Goliath Versus Goliath

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Scientists have discovered that the terrifying great white sharks are not so invincible after all: They are hunted and eaten by killer whales, the Washington Post reported.

In 2017, a research team initially found the carcasses of five sharks on South Africa’s coast. Four of the great whites were missing a liver, while the fifth one didn’t have a heart.

The team later determined that the five were victims of a pair of male orcas – named Port and Starboard – which fed on the sharks’ nutrient-rich liver.

In their study, they wrote that Port and Starboard – and possibly other orcas – were impacting the shark population off the South African coast.

Researchers studied the waters near Gansbaai, a popular shark viewing destination about 75 miles east of Cape Town. The area was known to be teeming with the apex predator in the months leading up to the 2017 attacks. But as the orcas began to appear, shark sightings became rarer, researchers reported.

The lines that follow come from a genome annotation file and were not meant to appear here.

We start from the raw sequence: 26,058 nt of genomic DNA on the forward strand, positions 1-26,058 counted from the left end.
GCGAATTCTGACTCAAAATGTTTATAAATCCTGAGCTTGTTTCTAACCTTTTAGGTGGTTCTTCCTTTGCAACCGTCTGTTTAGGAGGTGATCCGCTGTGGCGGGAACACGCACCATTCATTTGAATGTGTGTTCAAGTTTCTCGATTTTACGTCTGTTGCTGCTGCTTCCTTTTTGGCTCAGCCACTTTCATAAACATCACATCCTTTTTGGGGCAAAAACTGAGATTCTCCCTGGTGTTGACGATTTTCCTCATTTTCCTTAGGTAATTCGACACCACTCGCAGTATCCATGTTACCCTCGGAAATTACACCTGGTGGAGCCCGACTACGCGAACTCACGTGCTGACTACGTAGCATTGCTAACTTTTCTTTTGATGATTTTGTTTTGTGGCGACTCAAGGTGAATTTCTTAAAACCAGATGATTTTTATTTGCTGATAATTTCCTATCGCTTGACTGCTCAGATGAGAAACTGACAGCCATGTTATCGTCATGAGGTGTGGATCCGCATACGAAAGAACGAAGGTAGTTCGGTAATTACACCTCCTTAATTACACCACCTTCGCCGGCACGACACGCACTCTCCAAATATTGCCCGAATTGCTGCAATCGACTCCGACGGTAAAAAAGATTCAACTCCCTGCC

They concluded that the arrival of the orcas – also an apex predator that is 50 percent larger than a great white – displaced the shark population.

The authors suggested that the killer whales moved to Gansbaai because of a decline in the fish they prey on elsewhere. Similar shark displacements have been recorded off the coast of San Francisco, California.

Still, they warned that this encroachment by orcas destabilizes the ecosystem.

“Ecology is a balance,” said lead author Alison Towner. “Remove sharks at the top and everything is disrupted, smaller predators dominate and the system can potentially collapse or certainly some species within it.”

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